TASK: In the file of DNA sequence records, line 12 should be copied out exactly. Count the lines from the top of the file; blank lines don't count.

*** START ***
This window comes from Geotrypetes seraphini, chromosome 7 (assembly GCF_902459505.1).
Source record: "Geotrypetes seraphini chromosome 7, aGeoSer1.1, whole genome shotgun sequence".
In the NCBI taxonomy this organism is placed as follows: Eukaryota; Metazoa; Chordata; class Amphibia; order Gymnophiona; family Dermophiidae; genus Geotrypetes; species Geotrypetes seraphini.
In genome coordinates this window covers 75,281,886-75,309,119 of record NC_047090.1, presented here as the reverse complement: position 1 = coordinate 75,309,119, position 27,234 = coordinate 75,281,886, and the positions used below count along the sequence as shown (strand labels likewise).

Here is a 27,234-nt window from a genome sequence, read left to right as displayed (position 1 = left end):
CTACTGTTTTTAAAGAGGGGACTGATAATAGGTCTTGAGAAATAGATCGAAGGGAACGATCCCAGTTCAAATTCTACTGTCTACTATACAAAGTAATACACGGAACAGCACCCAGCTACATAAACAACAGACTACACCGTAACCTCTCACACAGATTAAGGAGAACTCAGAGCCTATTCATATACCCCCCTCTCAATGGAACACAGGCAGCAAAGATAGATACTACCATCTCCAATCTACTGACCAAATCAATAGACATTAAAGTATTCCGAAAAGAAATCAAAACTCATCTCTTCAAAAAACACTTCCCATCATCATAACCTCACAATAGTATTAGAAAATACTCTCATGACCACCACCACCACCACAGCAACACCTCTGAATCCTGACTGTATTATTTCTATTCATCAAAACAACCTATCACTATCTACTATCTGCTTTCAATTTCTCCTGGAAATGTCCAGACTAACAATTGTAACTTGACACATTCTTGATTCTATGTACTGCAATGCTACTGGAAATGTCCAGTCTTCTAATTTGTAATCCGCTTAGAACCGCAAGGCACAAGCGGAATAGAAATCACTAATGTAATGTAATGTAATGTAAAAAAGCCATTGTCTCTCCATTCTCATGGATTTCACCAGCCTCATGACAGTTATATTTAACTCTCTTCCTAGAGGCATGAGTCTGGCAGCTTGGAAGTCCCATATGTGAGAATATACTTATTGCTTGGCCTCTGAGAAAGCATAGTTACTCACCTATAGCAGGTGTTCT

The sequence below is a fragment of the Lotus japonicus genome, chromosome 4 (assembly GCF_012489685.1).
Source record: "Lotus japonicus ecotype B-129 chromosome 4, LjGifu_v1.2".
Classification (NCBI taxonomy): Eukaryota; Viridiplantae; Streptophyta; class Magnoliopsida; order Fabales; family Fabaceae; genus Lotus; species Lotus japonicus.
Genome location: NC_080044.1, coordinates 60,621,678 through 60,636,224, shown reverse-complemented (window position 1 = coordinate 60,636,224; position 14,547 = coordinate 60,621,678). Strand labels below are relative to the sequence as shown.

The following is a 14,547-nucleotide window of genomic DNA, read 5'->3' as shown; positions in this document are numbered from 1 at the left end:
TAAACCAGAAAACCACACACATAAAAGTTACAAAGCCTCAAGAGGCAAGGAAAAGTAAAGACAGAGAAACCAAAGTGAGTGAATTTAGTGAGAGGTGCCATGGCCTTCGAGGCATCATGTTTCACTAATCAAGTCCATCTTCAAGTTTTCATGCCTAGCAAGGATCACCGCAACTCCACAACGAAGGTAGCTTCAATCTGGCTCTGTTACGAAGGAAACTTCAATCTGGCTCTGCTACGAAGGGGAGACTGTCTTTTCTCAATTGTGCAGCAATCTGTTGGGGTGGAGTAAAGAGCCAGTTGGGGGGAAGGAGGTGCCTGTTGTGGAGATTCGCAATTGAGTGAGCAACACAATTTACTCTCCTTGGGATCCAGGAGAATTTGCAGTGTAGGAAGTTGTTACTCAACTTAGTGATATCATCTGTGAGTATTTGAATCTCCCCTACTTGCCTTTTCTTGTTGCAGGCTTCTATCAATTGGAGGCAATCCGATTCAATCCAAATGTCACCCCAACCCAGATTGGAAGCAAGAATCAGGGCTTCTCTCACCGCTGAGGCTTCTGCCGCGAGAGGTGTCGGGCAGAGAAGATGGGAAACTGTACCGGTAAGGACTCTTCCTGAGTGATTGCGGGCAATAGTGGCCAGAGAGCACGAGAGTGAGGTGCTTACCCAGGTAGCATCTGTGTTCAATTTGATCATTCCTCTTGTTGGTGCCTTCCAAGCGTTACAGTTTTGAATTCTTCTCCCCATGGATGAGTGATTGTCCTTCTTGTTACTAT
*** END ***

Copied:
TAAACCAGAAAACCACACACATAAAAGTTACAAAGCCTCAAGAGGCAAGGAAAAGTAAAGACAGAGAAACCAAAGTGAGTGAATTTAGTGAGAGGTGCCATGGCCTTCGAGGCATCATGTTTCACTAATCAAGTCCATCTTCAAGTTTTCATGCCTAGCAAGGATCACCGCAACTCCACAACGAAGGTAGCTTCAATCTGGCTCTGTTACGAAGGAAACTTCAATCTGGCTCTGCTACGAAGGGGAGACTGTCTTTTCTCAATTGTGCAGCAATCTGTTGGGGTGGAGTAAAGAGCCAGTTGGGGGGAAGGAGGTGCCTGTTGTGGAGATTCGCAATTGAGTGAGCAACACAATTTACTCTCCTTGGGATCCAGGAGAATTTGCAGTGTAGGAAGTTGTTACTCAACTTAGTGATATCATCTGTGAGTATTTGAATCTCCCCTACTTGCCTTTTCTTGTTGCAGGCTTCTATCAATTGGAGGCAATCCGATTCAATCCAAATGTCACCCCAACCCAGATTGGAAGCAAGAATCAGGGCTTCTCTCACCGCTGAGGCTTCTGCCGCGAGAGGTGTCGGGCAGAGAAGATGGGAAACTGTACCGGTAAGGACTCTTCCTGAGTGATTGCGGGCAATAGTGGCCAGAGAGCACGAGAGTGAGGTGCTTACCCAGGTAGCATCTGTGTTCAATTTGATCATTCCTCTTGTTGGTGCCTTCCAAGCGTTACAGTTTTGAATTCTTCTCCCCATGGATGAGTGATTGTCCTTCTTGTTACTAT